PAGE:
The world première of a new musical 20th Century Boy explodes onto the Ipswich stage from tonight. It is a celebration of the life of Marc Bolan and his band T.Rex, an idea conceived by Brian Dunham, Nicky Graham and Colin Giffin. It is written by New Wolsey Theatre artistic director Peter Rowe in association with director Gary Lloyd. Brian Dunham suggests why you should see this new musical.

1. The story

Marc Bolan is a legend and as with all legends, particularly those concerning people die young, there is a lot of interest in who he was and what he represented. Bolan was the king of glam, the godfather of punk – he effectively created the glam rock era and is one of the most unique and inspirational stars in British rock music.

This musical looks behind the glitter and sequins to discover what drove the “bard of Hackney” to become “bigger than the Beatles”. It’s simply a great story told in part through the character of Rolan, Marc’s son who was only two when he died.

2. The music
Bolan wrote and recorded some of the greatest songs ever written, many of which feature in the show, including “Ride a white swan”, “Metal guru”, “Get it on”, “IlLove to boogie”, “Children of the revolution” and – of course – the title track “20th century boy”! Between 1970 and 1973 T.Rex enjoyed a run of ten consecutive UK Top Five Singles. His music is still widely used in film and on television.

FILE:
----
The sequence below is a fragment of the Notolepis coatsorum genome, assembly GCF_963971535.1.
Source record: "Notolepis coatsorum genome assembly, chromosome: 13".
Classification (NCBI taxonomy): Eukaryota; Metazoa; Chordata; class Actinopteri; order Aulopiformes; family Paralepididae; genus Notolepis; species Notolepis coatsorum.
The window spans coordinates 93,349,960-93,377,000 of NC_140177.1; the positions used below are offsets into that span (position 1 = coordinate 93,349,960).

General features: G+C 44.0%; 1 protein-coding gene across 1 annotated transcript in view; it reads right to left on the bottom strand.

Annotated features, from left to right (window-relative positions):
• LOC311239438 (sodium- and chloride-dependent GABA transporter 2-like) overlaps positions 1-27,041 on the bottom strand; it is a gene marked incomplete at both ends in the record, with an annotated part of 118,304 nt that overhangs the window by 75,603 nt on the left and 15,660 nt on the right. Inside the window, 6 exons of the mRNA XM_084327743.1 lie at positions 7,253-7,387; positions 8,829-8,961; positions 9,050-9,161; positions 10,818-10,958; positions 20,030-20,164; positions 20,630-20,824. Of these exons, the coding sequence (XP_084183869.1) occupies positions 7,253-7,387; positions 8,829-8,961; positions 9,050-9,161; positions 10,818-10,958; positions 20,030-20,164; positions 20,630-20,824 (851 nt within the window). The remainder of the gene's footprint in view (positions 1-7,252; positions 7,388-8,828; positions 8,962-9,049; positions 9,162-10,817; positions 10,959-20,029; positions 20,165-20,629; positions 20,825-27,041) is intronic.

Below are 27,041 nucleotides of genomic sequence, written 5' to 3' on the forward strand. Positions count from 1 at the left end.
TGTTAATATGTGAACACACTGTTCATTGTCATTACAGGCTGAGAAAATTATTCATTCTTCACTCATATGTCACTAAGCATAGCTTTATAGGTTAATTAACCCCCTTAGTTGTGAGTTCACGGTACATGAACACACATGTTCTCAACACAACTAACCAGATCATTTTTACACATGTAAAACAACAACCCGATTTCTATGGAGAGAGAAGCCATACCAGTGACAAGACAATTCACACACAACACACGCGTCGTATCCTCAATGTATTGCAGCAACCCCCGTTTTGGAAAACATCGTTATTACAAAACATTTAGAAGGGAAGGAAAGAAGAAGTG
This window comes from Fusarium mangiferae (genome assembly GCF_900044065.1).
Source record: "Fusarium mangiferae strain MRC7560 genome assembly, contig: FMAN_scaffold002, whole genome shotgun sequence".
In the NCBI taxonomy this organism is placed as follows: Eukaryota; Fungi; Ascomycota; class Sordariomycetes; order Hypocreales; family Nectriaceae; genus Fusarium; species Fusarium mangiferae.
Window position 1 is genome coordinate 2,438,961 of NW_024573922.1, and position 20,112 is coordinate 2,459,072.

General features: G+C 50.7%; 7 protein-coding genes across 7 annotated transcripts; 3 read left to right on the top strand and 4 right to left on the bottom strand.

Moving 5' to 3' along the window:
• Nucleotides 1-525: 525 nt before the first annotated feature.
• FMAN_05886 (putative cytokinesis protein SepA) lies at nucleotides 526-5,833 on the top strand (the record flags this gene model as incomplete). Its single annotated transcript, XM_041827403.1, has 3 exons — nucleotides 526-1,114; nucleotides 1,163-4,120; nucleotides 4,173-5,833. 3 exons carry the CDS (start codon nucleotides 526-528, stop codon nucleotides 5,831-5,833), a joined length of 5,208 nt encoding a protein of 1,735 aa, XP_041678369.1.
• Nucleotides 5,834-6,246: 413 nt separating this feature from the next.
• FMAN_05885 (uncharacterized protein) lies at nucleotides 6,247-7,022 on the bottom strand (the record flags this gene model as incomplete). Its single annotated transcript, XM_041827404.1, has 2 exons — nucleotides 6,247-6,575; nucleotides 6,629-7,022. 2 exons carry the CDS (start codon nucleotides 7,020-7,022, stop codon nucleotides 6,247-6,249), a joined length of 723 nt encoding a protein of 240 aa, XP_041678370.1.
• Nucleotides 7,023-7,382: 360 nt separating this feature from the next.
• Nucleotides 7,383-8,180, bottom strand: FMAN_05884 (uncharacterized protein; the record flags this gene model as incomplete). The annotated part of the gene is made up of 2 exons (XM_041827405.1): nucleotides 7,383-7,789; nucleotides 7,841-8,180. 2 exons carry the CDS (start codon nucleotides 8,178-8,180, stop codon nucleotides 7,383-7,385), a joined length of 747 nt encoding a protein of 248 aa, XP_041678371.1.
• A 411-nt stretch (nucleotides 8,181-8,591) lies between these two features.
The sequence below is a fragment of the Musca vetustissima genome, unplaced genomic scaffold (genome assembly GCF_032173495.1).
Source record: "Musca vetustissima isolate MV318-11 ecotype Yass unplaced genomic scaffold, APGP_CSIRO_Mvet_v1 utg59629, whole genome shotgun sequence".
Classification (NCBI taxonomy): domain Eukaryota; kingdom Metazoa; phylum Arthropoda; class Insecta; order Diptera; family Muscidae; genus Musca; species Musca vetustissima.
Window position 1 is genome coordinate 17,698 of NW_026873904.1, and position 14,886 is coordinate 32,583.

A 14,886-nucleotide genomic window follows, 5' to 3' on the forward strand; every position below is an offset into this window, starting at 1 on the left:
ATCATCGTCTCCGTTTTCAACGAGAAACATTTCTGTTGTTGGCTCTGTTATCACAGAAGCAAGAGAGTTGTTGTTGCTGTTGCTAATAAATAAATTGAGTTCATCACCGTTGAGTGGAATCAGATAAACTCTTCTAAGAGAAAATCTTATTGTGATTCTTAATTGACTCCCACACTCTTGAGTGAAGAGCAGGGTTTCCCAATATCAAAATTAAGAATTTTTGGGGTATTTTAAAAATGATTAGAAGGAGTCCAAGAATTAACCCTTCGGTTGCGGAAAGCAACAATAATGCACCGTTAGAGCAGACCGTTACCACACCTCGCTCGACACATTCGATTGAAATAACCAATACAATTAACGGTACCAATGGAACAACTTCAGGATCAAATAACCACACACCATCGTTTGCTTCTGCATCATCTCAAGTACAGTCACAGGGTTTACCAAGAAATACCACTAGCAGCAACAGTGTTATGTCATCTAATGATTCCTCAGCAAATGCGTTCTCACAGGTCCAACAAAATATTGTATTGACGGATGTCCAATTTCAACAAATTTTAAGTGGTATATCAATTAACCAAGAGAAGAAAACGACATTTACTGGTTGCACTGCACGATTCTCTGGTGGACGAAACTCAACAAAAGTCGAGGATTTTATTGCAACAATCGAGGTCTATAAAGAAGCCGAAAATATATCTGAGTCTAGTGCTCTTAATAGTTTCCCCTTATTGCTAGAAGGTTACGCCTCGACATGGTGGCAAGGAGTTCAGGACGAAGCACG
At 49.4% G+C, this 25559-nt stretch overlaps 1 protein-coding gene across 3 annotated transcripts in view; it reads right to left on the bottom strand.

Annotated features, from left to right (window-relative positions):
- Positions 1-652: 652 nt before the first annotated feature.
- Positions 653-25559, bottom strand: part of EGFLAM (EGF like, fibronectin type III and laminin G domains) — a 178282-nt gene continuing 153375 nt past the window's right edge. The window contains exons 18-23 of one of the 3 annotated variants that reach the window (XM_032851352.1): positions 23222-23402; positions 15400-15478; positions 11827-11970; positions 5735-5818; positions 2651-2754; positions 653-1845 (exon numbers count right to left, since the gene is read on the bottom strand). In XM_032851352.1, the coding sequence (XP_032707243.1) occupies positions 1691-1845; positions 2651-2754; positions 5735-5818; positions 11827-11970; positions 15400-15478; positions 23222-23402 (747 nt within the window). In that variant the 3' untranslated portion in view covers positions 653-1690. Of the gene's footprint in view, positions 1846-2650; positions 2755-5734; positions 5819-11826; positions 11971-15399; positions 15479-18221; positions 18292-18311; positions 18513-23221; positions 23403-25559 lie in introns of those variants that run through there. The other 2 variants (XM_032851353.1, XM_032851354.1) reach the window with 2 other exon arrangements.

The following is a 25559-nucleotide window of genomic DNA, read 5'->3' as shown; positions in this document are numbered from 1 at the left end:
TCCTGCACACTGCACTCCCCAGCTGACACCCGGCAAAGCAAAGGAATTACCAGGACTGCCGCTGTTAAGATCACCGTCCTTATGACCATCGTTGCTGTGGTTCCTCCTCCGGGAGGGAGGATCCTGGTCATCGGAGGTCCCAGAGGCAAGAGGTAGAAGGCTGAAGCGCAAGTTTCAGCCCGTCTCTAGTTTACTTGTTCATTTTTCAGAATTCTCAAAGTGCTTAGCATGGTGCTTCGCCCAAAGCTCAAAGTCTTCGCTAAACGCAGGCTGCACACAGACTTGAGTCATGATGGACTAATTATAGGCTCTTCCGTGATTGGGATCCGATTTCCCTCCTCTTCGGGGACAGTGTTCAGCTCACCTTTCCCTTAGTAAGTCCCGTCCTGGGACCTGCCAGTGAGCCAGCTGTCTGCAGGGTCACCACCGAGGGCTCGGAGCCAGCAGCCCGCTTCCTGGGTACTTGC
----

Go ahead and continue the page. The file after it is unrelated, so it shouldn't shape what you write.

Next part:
3. The writing

This is the world première of a new musical, a relatively rare occurrence these days. Audiences have the opportunity to be amongst the first to see the production.

4. The legacy

For me this show is the culmination of a dream. I know Marc’s fans have waited in anticipation for this to happen and will be making their way to Ipswich in their thousands but I’m equally excited by the prospect of introducing Marc’s music to a new generation.

Marc’s legacy extends beyond the music however. He was and still is a huge influence in fashion. His flamboyance, his raw ambition his confidence and his stage presence opened the gates for many others. This show celebrates the life and legacy of a true original.

5. The Icarus factor

Marc’s rise to fame and his subsequent fall makes this a poignant tale. There are lessons to be learned from Marc’s short life and this production doesn’t ignore the darker side of his personality and the industry he worked in. His death was a massive blow to the UK music industry but it’s important to remember that he was a young man and a father. Telling this story through his son gives heart to this production and recognises the man as well as the star.